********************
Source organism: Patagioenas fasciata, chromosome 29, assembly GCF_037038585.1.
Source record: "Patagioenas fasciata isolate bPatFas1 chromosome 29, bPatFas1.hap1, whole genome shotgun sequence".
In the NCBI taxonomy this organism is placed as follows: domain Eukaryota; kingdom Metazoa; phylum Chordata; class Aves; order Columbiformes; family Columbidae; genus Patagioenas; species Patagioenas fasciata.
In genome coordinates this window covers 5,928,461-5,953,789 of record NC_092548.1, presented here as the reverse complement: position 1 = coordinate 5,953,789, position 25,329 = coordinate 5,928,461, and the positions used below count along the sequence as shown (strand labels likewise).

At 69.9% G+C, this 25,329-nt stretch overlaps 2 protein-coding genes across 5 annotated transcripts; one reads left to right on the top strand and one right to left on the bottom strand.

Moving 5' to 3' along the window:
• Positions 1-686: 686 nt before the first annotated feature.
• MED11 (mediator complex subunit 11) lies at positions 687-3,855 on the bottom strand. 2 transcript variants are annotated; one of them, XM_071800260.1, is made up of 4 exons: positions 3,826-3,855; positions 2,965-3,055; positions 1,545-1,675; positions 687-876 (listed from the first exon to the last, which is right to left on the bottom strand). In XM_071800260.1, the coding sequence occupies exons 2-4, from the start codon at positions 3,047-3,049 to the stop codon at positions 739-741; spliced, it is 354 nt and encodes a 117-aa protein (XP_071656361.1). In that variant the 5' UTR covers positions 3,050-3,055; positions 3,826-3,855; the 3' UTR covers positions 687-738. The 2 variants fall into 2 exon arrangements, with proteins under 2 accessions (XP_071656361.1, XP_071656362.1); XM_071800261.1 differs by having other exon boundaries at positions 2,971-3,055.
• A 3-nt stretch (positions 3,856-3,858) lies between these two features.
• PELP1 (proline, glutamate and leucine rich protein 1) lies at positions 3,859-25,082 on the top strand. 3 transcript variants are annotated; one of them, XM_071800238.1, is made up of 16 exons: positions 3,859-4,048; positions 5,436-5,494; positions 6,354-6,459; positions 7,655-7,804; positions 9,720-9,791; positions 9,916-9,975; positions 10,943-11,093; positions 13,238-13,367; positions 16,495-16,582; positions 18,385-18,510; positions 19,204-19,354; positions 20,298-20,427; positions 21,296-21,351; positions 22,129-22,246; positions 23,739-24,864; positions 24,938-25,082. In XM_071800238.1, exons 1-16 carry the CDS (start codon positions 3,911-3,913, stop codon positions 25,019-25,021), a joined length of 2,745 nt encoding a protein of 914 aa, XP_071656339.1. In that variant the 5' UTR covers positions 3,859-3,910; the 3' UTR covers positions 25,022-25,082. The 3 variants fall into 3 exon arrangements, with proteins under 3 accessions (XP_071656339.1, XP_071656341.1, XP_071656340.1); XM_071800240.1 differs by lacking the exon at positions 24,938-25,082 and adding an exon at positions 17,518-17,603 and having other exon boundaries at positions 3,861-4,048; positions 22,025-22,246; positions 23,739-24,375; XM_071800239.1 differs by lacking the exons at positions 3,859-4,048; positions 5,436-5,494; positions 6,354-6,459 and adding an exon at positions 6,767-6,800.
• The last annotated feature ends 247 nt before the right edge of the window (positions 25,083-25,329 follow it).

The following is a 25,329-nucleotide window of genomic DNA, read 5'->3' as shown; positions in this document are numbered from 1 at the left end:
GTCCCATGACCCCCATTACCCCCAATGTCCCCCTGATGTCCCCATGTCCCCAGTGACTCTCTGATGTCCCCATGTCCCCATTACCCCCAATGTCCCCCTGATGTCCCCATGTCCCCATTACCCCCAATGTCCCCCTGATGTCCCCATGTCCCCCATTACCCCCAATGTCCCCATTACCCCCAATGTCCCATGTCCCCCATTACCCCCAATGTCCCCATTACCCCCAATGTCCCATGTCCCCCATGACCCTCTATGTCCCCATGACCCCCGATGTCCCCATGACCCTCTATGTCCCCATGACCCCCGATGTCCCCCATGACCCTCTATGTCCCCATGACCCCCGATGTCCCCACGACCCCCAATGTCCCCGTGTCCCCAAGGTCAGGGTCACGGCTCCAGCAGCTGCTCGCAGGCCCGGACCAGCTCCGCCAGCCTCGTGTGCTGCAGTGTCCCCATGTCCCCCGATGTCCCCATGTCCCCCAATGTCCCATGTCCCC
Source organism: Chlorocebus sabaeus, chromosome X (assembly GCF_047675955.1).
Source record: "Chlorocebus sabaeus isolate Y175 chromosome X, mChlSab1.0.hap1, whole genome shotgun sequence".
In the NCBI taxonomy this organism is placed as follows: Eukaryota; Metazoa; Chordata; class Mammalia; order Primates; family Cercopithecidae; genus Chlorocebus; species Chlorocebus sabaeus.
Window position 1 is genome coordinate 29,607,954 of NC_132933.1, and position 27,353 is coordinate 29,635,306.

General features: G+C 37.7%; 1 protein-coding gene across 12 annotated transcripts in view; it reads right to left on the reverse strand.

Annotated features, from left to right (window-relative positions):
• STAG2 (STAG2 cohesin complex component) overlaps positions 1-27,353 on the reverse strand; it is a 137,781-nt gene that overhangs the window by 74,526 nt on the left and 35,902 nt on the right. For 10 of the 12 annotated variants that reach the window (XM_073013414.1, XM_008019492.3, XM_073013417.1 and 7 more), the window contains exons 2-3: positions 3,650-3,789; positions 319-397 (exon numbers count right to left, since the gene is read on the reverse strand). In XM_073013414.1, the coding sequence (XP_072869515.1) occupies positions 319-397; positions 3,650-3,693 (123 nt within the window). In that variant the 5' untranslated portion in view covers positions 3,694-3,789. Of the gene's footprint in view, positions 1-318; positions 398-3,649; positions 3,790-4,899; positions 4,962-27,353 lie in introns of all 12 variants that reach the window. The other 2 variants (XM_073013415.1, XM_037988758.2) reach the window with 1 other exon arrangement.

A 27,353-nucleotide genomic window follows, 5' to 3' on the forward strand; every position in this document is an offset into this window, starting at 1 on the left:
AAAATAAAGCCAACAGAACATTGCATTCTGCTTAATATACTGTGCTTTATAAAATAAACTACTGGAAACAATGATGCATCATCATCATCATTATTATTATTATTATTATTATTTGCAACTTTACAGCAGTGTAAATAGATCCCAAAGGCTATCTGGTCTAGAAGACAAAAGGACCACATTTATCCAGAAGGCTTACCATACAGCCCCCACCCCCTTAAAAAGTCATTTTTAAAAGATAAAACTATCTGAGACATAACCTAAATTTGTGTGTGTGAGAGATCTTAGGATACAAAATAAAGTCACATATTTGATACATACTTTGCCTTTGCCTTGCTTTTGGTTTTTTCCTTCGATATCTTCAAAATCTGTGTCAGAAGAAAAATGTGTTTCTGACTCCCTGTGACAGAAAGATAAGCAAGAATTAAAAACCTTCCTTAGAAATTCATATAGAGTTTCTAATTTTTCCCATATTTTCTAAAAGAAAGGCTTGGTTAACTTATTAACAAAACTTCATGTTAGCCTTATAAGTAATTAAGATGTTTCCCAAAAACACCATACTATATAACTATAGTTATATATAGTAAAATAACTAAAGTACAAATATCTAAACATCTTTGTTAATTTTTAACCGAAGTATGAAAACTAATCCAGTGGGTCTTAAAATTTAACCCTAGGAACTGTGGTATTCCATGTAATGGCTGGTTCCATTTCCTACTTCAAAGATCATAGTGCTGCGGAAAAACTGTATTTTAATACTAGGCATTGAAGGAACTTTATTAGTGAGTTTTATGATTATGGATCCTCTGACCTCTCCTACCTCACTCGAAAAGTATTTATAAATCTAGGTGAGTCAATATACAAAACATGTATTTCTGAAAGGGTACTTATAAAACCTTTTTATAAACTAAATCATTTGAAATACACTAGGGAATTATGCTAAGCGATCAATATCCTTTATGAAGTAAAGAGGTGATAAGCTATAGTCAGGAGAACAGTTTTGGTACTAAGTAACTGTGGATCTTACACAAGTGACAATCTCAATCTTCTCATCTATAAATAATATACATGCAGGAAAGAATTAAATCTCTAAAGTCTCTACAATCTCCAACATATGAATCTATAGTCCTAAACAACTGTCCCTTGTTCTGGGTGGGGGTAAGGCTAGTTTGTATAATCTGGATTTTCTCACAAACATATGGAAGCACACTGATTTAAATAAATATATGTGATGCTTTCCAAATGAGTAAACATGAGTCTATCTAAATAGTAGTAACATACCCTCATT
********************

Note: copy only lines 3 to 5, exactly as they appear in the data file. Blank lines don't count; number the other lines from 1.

In the NCBI taxonomy this organism is placed as follows: domain Eukaryota; kingdom Metazoa; phylum Chordata; class Aves; order Columbiformes; family Columbidae; genus Patagioenas; species Patagioenas fasciata.
In genome coordinates this window covers 5,928,461-5,953,789 of record NC_092548.1, presented here as the reverse complement: position 1 = coordinate 5,953,789, position 25,329 = coordinate 5,928,461, and the positions used below count along the sequence as shown (strand labels likewise).

At 69.9% G+C, this 25,329-nt stretch overlaps 2 protein-coding genes across 5 annotated transcripts; one reads left to right on the top strand and one right to left on the bottom strand.